Living With Wildlife
For the safety of pets and wildlife: keep your dog on a leash and do not leave pet food unattended.©Parks Canada / M. Hobson, 1990 / A-7
Pacific Rim National Park Reserve is responsible for preserving the significant natural and cultural features of the park, and protecting both wildlife and visitors.
When you visit the West Coast Trail, the Broken Group Islands or the Long Beach Unit of the park, you are visiting an area that is home to a diverse array of wildlife. What you do can have an impact on the safety of wildlife and your safety and other park visitors. Bears, cougars, wolves, shorebirds and intertidal animals are only a few examples of the wildlife you may encounter. For wildlife, the park is an important feeding, resting and living area.
The activities of the wildlife and the public are sometimes in conflict. A conflict can range from a black bear coming into a campsite to investigate the smell of a forgotten tube of toothpaste, to a dog chasing resting shorebirds, to a wolf attacking an unleashed dog.
Under the Canada National Parks Act there are regulations to protect both the wildlife and the visitor. Parks Canada staff close areas such as trails and campsites periodically to prevent visitor-wildlife conflicts.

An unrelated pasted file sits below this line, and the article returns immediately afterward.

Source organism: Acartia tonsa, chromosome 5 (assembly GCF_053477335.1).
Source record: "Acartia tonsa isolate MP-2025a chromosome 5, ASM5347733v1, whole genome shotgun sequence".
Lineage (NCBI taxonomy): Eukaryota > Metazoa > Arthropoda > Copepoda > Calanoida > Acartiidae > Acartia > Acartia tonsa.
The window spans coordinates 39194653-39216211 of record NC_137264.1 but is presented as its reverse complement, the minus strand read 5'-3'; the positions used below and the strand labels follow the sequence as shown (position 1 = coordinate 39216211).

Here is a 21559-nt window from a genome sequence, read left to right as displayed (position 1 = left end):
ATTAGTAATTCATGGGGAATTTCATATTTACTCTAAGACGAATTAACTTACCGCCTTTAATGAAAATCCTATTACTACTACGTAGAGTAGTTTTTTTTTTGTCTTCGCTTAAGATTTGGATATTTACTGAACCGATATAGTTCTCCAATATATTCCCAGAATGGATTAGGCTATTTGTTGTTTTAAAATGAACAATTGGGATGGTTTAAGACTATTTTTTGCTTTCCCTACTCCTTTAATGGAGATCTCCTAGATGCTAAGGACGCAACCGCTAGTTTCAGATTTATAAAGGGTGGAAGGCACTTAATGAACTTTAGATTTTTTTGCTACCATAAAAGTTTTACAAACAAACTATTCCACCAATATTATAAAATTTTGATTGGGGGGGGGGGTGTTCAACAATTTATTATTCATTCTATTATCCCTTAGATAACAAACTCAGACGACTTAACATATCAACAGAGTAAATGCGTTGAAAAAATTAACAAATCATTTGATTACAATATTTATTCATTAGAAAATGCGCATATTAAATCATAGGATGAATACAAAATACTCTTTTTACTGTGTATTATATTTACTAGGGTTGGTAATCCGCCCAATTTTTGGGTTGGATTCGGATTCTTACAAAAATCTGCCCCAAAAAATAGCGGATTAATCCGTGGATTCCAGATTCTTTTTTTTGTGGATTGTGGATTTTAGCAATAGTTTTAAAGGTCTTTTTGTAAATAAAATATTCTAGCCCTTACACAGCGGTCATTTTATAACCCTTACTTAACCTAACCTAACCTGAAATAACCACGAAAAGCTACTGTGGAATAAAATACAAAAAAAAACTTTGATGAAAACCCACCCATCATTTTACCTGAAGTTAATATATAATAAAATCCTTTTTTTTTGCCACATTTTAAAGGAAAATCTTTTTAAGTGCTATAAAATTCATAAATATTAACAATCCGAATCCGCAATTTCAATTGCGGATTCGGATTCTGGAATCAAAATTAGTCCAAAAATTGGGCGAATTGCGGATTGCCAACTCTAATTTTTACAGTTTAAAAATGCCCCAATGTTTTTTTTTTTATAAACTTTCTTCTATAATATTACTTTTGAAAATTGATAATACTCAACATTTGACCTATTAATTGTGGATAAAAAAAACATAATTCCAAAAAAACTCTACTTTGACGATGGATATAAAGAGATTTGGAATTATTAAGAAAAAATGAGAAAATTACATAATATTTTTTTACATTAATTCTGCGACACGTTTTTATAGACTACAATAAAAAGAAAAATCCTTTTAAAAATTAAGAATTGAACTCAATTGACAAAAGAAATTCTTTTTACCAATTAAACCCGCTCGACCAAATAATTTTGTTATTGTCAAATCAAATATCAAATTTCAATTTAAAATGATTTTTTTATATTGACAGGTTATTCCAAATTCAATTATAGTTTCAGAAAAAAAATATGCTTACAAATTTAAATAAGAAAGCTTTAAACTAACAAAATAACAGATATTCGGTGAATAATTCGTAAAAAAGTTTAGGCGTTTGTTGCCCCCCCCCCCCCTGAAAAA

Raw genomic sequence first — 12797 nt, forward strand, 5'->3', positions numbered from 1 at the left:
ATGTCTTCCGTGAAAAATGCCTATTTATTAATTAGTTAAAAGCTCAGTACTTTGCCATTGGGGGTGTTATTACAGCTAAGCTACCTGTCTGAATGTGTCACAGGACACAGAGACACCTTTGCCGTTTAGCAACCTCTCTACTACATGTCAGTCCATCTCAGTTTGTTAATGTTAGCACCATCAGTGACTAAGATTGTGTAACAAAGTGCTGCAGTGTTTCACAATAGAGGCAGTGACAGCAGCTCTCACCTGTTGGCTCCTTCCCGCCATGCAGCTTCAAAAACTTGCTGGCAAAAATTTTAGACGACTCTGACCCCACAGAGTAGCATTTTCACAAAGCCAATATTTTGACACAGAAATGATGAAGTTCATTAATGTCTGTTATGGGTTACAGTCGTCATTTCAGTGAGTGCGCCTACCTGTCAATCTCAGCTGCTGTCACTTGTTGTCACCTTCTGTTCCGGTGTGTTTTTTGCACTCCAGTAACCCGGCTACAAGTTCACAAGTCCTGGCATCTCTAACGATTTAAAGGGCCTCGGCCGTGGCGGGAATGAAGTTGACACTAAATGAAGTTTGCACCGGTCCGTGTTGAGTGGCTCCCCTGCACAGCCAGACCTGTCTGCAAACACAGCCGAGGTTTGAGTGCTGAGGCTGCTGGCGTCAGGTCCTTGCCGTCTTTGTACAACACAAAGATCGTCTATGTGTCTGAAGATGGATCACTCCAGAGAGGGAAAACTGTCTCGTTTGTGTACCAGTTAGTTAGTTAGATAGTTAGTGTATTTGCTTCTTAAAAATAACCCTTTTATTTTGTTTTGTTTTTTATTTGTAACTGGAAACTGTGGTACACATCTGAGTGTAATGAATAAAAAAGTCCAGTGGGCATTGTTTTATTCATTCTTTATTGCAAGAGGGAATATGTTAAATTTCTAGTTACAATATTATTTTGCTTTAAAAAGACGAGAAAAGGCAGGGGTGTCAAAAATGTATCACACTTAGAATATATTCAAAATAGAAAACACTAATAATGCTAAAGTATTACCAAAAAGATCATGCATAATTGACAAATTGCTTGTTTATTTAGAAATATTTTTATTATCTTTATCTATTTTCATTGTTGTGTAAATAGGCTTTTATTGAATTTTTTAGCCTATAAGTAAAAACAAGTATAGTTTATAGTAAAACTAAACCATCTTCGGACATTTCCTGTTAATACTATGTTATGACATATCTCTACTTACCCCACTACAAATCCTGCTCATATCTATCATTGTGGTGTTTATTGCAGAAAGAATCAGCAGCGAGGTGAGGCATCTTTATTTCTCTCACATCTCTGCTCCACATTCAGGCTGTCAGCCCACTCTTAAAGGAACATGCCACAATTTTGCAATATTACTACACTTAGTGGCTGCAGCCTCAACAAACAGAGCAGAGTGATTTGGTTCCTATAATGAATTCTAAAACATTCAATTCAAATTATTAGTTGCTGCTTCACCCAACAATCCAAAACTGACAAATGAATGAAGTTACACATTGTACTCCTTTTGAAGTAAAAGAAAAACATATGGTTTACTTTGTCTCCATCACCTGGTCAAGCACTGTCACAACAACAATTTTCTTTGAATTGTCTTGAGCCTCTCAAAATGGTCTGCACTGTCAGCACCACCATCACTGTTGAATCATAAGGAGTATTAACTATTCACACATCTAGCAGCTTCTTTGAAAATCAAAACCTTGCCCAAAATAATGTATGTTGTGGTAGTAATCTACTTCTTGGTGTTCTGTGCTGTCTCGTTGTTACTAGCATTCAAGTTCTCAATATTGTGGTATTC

These closures serve two purposes:
- They allow park wildlife undisturbed access to sites important to them such as feeding areas, den sites and other seasonally important areas.
- They keep humans out of areas where there is an increased risk of human-wildlife conflicts.
Learn more about the wildlife that shares this national park with you!
Pacific Rim National Park Reserve supports a healthy population of black bears.©Parks Canada
Be aware that:
What you can do to reduce human /wildlife conflicts:
- Ask park staff about wildlife cautions/closures and the Living with Wildlife initiative.
- Keep your dog on a leash at all times.
- Never allow wildlife access to food, garbage, toiletries, or coolers.
- Report any bear, wolf or cougar sightings to park staff.
- Follow marine mammal and seabird viewing guidelines.